The Hazards You Face: Navigating COVID-19 Face Mask Guidance & FR Hazards in the Workplace
How do face coverings help in the workplace? How should an employer approach mask selection when additional workplace hazards are identified?
- By Catherine Brear, Allie Fletcher
- Aug 01, 2020
In the face of the COVID-19 outbreak, we are living through truly unprecedented times. Not only is COVID-19 caused by a new coronavirus, SARS-CoV-2, but studies and guidance are constantly evolving as the number of cases fluctuates in many areas of the world.
One of the areas where guidance continues to evolve includes face coverings and masks. How might wearing face coverings or masks help slow the spread of COVID-19? What does this look like in the workplace? How should an employer approach mask selection when additional workplace hazards are identified?
As of April 2020, the U.S. Centers for Disease Control and Prevention (CDC) recommends “wearing cloth face coverings in public settings where other social distancing measures are difficult to maintain… especially in areas of significant community-based transmission.”1 Per the CDC, “cloth face coverings provide an extra layer to help prevent the respiratory droplets from traveling in the air and onto other people.”2 If everyone wears a cloth face covering when out in public, the risk of exposure to the coronavirus can be greatly reduced for the community. It’s important to note that these masks should be used in addition to social distancing, frequent and thorough hand-washing, and other prevention measures.
With this guidance, the CDC recommends your cloth face covering:
- fits snugly but comfortably against the side of the face
- completely covers the nose and mouth
- is secured with ties or ear loops
- includes multiple layers of fabric
- allows for breathing without restriction
- can be laundered and machine dried without damage or change to shape
- should be washed after each use
Applying CDC and OSHA Guidance to the Workplace
According to the Occupational Safety and Health Administration (OSHA), worker risk of occupational exposure to the virus depends on a worker’s ability to social distance—at least six feet of separation—between people known to be, or suspected of being, infected.3 To help employers determine appropriate precautions, OSHA has divided job tasks into a pyramid of four risk exposure levels: very high, high, medium, and low risk.4 The four exposure risk levels represent the probable distribution of risk and are represented in Figure 1.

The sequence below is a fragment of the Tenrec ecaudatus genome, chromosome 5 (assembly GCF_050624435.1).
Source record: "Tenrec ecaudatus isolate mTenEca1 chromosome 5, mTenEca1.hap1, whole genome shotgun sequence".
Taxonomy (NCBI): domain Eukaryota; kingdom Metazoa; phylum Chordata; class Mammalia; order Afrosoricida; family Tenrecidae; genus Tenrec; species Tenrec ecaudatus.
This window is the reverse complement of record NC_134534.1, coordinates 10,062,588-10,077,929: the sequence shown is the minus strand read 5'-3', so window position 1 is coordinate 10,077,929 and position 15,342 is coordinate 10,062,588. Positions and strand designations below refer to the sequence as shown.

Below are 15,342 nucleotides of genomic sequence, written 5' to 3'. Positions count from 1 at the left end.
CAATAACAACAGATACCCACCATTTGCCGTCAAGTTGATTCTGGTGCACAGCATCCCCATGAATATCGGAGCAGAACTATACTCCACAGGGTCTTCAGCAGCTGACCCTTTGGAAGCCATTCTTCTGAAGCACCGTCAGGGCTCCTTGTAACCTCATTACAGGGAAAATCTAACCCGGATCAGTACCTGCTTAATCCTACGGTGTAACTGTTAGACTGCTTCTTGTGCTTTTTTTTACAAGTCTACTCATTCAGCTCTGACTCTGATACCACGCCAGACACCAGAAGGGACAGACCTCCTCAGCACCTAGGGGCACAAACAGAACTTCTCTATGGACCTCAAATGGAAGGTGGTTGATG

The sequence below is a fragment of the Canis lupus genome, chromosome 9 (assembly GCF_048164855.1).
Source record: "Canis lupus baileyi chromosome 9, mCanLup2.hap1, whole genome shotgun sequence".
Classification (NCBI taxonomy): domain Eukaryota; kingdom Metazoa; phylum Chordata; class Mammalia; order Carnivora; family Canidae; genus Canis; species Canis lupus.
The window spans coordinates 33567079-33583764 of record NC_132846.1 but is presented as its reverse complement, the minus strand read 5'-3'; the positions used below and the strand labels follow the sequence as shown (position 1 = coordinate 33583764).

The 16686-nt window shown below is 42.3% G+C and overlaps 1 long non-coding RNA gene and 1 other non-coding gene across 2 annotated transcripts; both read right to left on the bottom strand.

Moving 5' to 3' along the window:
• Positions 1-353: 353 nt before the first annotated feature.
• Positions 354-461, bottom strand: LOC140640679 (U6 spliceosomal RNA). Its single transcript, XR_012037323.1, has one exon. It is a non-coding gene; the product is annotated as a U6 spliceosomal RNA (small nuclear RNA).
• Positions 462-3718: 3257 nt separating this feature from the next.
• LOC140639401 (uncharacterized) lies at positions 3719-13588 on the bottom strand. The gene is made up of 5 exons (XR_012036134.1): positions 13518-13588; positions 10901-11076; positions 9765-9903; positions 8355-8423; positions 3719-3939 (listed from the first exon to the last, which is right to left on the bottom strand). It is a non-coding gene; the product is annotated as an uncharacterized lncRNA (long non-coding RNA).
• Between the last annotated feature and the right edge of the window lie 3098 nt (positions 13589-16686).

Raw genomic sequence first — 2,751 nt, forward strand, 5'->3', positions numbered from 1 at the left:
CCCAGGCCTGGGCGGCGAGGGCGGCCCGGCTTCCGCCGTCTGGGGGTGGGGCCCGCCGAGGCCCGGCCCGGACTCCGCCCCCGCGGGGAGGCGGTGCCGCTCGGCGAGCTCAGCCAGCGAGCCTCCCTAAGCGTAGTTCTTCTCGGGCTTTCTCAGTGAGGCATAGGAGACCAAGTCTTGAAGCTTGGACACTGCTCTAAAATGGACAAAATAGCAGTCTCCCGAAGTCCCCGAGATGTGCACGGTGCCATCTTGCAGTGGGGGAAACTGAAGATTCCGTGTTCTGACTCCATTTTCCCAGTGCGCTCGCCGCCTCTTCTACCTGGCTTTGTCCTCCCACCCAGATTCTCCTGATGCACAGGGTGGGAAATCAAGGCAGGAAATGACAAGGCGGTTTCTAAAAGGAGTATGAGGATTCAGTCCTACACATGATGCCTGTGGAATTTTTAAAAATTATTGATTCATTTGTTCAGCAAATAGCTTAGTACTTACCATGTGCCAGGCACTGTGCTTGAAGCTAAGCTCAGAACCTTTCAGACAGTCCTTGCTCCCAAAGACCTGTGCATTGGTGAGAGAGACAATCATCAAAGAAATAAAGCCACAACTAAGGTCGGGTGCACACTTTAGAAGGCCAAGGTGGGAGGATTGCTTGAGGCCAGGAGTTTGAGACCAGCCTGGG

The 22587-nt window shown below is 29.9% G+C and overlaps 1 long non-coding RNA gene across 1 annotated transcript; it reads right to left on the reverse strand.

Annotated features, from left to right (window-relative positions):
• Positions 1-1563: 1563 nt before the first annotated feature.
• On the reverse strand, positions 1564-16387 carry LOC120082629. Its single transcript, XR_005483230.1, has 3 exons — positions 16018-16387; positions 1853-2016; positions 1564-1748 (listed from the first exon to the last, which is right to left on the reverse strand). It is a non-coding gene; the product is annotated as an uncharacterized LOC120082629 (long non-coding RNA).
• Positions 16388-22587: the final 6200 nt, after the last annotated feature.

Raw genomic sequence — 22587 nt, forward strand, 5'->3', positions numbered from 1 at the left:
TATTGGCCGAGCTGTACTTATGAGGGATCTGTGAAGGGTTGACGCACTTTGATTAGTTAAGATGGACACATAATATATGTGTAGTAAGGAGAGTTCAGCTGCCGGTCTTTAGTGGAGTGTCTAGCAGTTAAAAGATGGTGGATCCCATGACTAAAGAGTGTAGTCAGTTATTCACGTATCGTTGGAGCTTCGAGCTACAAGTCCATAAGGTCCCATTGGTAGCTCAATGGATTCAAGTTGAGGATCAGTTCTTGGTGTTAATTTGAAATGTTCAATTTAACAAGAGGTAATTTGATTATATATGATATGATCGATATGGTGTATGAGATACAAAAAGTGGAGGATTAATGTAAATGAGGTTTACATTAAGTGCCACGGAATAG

Figure 1- Classifying the Risk of Worker Exposure: OSHA Occupational Risk Pyramid for COVID-19
The very high and high categories are primarily associated with healthcare and emergency medical services (EMS) workers on the frontlines in direct or close contact with confirmed or suspected COVID-19 patients. Most American workers—including those in manufacturing and industrial facilities—will likely fall in the low or medium exposure risk levels. Those who do not have frequent close contact with others would fall into the low risk category, especially if additional controls have been put into place to limit how many workers are in a given work area at one time. Medium exposure risk jobs include those that require frequent and/or close contact with people (i.e., within six feet of one another).
Face Covering Options to Consider
There are a variety of different types of face coverings available today—respirators, medical masks, and a new, third category of masks that has developed from the CDC guidance, which we are calling social distancing face coverings. These categories of masks have different properties, are tested to different standards, and are used for different purposes and settings.
Respirators (like N95 masks) are designed to reduce exposure to both large and small particles and are individually fitted to the wearer to ensure a proper seal around the nose and mouth. When properly fitted and donned, there is minimal leakage when the wearer inhales.5 An N95 respirator is considered essential personal protective equipment (PPE) for our healthcare workers on the frontlines who fall into those very high and high risk of exposure categories.
Medical masks—the next category—includes surgical masks, procedure masks and patient care masks. These masks are designed to protect the wearer from bodily fluids and other large droplets while also preventing the spread of respiratory droplets from the wearer to others.6
These masks are looser fitting, so leakage occurs around the edge of the mask. Thus, medical masks do not provide the wearer reliable protection from inhaling those smaller airborne particles and are not considered respiratory protection.7